In 2015, the University of Edinburgh Press launched a multivolume series of scholarly, refereed anthologies entitled ReFocus. Edited by Robert Singer (CUNY Graduate Center, Liberal Studies) and Gary D. Rhodes (Queens University, Belfast), each book focuses on a critically overlooked American film director who worked in the studio system, independent cinema, experimental filmmaking, or documentary tradition. The volumes to be published this year focus on Preston Sturges, Amy Heckerling, Delmer Daves, Ida Lupino, and Budd Boetticher.
College Literature is an international, peer-reviewed academic journal published by Johns Hopkins University Press. CL is dedicated to publishing high quality, original, and innovative scholarly research from across the discipline of literary studies.
The journal is currently considering manuscripts for publication in our general issues forthcoming in 2016 and 2017 (volumes 43 and 44). We welcome submissions from across the various periods, intellectual fields, and topics of Anglophone and comparative literary studies. We particularly encourage submissions that interrogate the terms of their own critical practice and reflect on the current parameters of literary study.
Digital Defoe: Studies in Defoe & His Contemporaries is seeking papers for its next issue of the journal (Issue 8.1, Fall 2016). Please direct queries or submissions to Dr. Adam Sills (Adam.G.Sills@hofstra.edu) and Dr. Chris Loar (firstname.lastname@example.org). Deadline for submissions is May 1, 2016.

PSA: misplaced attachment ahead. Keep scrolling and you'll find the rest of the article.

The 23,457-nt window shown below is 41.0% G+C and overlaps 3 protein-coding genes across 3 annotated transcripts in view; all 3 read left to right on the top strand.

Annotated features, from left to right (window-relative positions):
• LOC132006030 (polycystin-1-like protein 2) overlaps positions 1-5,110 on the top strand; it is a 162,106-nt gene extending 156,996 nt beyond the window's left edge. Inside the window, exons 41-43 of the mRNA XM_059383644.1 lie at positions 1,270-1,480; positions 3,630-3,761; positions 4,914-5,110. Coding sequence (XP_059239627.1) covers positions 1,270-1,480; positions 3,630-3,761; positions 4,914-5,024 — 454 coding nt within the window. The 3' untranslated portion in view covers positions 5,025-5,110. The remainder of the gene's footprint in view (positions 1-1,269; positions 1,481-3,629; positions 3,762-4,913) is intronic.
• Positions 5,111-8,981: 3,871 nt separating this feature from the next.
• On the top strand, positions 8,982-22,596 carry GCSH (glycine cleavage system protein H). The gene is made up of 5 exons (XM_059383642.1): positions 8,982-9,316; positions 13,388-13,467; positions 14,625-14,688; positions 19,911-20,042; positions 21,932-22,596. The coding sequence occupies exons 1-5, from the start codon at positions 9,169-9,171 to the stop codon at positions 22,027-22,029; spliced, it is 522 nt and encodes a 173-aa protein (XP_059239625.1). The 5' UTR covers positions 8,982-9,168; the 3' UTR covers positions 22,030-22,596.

We are also excited to note that Digital Defoe has a new, streamlined site and a URL that is much easier to remember: www.digitaldefoe.org. Archived issues 1-6 are available on both the new site and at the previous URL.
The concept of evil is age old, but the way it manifests in cultural narratives has continuously shifted. From the theological to the psychological, evil is a core theme of tales across the ages. What does the way it is portrayed tell us? Does it still hold as much significance? This one day conference at the University of Southampton will explore representations of evil in its many guises. Papers from across disciplines are welcomed. Suggestions for topics include (but by no means are limited to):
We are accepting submissions through FEBRUARY 15, 2016:
Rules for submission:
Since the term was coined by Serge Doubrovsky in 1971, autofiction has become established as a recognisable genre within the French literary pantheon. Over the same period, it has attracted increasing critical and theoretical scrutiny so that it has developed into a dynamic field of scholarly research in France. Indeed, the increase and variety of autofiction scholarship has had the effect of placing the characteristics of the genre itself in question.
ASLE-UKI POSTGRADUATE CONFERENCE
31ST August – 2nd September 2016
A change of (s)cene: reviewing our place in a new geological epoch
ASLE-UKI (Association for the Study of Literature and the Environment, UK and Ireland - www.asle.org.uk) invites proposals for its Postgraduate Conference to be held from 31st August – 2nd September 2016 at the University of Lincoln (www.lincoln.ac.uk) on the theme of 'A change of (s)cene: reviewing our place in a new geological epoch'.